Lodz Ghetto, the second largest ghetto in Europe, and was often referred to as the gargetto. It
was considered the central ghetto in the Wartheland, Poland area. Lodz was unique in one aspect. The Jews
The Jews of Lodz were the ones who were responsible for the city’s development. Lodz was second in size
Germans needed the Jews’ productivity and therefore didn’t destroy the Jews in it for awhile.
non-Jews living in Baluty, the area were the ghetto was to be established, were ordered to move out while
the Jews from other parts of Lodz were ordered to move in. The Jews were not allowed to take anything
in with them. The ghetto was closed and surrounded by a wall that was six feet high and over ten miles
long. 9 The only outsiders who were permitted to enter and exit the ghetto were German guards and
officials. The Jews of the ghetto knew little of the Nazis’ plan for them. They planned to go about their
daily lives normally. The Germans realized that it would be very hard to evacuate so many Jews at once
and so, they established the ghetto for the Jews of Lodz. The Germans made the Jews work for the German
of the ghetto. The Nazis agreed to this and then went right back to pulling Jews off the streets and then
pulled them from their homes. They killed them if they refused.
The Nazis lied to the Jews and told them that they were being moved to better conditions, only to
on Polish farms or at work camps in Germany. They cut off the ghetto from the rest of the world. The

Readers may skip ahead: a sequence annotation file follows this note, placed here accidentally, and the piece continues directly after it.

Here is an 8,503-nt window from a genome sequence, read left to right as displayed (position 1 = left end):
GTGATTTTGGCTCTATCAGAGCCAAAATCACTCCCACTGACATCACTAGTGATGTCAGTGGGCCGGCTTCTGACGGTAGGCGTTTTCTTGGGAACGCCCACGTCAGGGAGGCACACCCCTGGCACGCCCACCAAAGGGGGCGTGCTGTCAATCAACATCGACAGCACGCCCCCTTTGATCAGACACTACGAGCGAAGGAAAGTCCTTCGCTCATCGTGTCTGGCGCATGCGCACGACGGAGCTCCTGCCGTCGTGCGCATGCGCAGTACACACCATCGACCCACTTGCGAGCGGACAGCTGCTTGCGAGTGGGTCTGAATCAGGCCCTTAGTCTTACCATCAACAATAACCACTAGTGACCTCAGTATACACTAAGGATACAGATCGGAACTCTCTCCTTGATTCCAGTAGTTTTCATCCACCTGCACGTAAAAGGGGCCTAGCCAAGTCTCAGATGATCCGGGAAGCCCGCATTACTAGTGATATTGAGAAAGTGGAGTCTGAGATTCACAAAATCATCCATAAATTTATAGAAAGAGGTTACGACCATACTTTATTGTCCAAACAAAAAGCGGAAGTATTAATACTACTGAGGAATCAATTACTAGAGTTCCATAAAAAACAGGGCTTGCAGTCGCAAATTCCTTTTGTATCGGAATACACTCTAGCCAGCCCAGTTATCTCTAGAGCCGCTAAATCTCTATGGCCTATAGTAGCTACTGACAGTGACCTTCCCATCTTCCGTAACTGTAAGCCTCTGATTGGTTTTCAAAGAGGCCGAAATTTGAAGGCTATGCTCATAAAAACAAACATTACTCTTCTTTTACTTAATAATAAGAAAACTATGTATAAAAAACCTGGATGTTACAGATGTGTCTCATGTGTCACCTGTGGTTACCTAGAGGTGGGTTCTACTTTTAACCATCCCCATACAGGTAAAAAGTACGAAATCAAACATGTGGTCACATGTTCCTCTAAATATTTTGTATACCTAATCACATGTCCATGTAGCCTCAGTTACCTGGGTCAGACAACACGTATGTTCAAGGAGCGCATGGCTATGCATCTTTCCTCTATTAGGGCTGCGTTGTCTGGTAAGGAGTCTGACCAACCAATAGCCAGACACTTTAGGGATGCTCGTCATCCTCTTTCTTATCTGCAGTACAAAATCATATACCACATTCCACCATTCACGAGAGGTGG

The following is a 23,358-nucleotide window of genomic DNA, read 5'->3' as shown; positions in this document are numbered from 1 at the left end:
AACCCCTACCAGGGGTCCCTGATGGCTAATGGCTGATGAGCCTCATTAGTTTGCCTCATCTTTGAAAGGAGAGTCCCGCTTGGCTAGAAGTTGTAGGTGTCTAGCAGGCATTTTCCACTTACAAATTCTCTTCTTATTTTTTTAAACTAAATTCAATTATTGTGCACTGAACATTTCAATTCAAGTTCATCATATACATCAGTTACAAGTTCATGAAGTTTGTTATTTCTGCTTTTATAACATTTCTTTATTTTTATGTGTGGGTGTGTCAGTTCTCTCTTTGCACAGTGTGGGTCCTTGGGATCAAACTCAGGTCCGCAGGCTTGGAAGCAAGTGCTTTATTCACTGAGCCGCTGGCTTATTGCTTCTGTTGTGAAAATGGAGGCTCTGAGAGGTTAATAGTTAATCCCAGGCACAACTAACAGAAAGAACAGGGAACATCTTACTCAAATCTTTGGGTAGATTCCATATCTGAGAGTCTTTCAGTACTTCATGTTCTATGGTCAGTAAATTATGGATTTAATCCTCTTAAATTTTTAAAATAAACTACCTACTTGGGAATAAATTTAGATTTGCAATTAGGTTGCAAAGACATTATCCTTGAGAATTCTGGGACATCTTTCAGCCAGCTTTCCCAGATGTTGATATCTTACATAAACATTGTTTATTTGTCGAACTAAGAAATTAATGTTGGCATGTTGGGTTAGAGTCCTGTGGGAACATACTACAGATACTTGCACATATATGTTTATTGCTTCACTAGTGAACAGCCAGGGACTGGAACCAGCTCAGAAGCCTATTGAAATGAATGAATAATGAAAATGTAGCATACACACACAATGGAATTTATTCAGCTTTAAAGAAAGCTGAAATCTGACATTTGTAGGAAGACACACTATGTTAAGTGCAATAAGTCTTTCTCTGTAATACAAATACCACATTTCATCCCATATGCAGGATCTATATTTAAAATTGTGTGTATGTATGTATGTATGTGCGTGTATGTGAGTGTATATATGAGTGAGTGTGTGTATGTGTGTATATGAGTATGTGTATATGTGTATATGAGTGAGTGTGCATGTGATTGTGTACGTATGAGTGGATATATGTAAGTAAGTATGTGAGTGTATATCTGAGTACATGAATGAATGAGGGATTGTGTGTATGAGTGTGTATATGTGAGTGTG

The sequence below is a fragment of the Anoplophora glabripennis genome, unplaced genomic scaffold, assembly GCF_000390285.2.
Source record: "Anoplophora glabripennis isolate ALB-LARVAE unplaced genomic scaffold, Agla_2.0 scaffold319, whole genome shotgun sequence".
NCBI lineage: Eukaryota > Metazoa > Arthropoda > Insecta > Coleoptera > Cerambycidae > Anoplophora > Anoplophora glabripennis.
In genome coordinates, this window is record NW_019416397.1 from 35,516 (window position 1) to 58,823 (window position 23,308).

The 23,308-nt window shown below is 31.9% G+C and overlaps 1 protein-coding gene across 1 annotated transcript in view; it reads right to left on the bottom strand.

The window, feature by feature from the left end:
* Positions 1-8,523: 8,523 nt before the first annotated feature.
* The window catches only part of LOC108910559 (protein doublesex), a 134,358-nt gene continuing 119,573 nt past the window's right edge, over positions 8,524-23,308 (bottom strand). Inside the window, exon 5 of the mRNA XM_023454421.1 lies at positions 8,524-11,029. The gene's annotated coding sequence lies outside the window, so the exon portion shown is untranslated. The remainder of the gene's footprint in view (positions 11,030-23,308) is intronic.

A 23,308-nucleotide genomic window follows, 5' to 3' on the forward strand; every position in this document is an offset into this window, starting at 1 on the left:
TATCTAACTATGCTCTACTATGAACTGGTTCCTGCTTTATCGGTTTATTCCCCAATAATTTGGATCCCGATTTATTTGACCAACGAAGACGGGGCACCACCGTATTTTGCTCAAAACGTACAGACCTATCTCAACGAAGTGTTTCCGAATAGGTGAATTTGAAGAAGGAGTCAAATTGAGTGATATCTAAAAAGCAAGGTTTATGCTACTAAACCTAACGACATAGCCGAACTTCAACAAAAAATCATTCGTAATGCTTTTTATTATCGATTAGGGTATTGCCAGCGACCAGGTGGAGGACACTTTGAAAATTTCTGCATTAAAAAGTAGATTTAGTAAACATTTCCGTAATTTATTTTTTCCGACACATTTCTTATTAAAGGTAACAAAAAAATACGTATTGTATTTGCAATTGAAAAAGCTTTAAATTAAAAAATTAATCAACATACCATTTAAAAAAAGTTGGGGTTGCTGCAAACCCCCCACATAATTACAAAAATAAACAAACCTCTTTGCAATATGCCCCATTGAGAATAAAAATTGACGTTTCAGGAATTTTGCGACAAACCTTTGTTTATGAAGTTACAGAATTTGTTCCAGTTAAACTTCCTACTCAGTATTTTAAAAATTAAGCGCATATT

Jews were separated under threat of death. Even before the ghetto was set up, the Nazis made a demand
year after the ghetto was sealed, the deportations really began. Volunteering was tried, but failed. The Nazis
then seized the 57 mentally ill people of the ghetto. Anyone who was outspoken about their views would be
the next one to be deported. When Jews began to be trasported into Lodz, the Germans demanded 1,00 Jews
to be deported everyday to keep the ghetto from becoming too “overcrowded”.
and Warsaw. They heard of the deportations of their families who lived in other cities and who were killed
free. Right before the ghetto was to be liquidated, a traitor led the Gestapo to the secret radios. One of
painful poisoning. He was afraid that he might choke under the pressure of the Nazis and reveal the names
of other radio owners.
The Jews did not believe the stories that they were told. They believed that the Germans would
spare Lodz and its inhabitants-otherwise why would the Germans be pouring Jews into Lodz ? In the fall of
1941, about eighteen thousand Jews arrived in Lodz from nearby towns. In April 1942, the final deportations
began. First the unemployed and poor were ordered to sign up for “work”, and they did not realize that they
were signing for death.. Germans enterd the ghetto and grabbed all of the elderly, young and weak who hadn’t
complied with the order.Those final weeks, 15,000 people were deported. The population of the ghetto had
dropped to about 70,000.
The war was not going well for the Germans. They were being beaten by the Allies and the Russians
on both fronts. The order then came to liquidate the remainder of the Jews and destroy the ghetto. Trains
left the Lodz railroad station with the remaining 76, 701(an exact number) Jews of the Lodz ghetto headed
the remaining valuables for the Germans. Another few hundred people managed to hide themselves underground.
The Russian army marched in as the Germans fled. Most of those in hiding ran out of their hiding spots and
About 10,000 Jews survived the Lodz Ghetto. Some had the good fortune to be sent to work camps.
The rest were sent to Auschwitz. More Jews survived from the Lodz Ghetto than from any other ghetto.The
number of people that were lost, though, is unbelievable. Over 60,000 were killed. It reminds me of the movie
saved ?just one more Jew?.
The Nazis Final Solution didn?t really work out. The Jews outsmarted them by their will and
me is that the Germans killed as many Jews as they could when they found out they were not going to win
prevent an atrosity like this from happening again.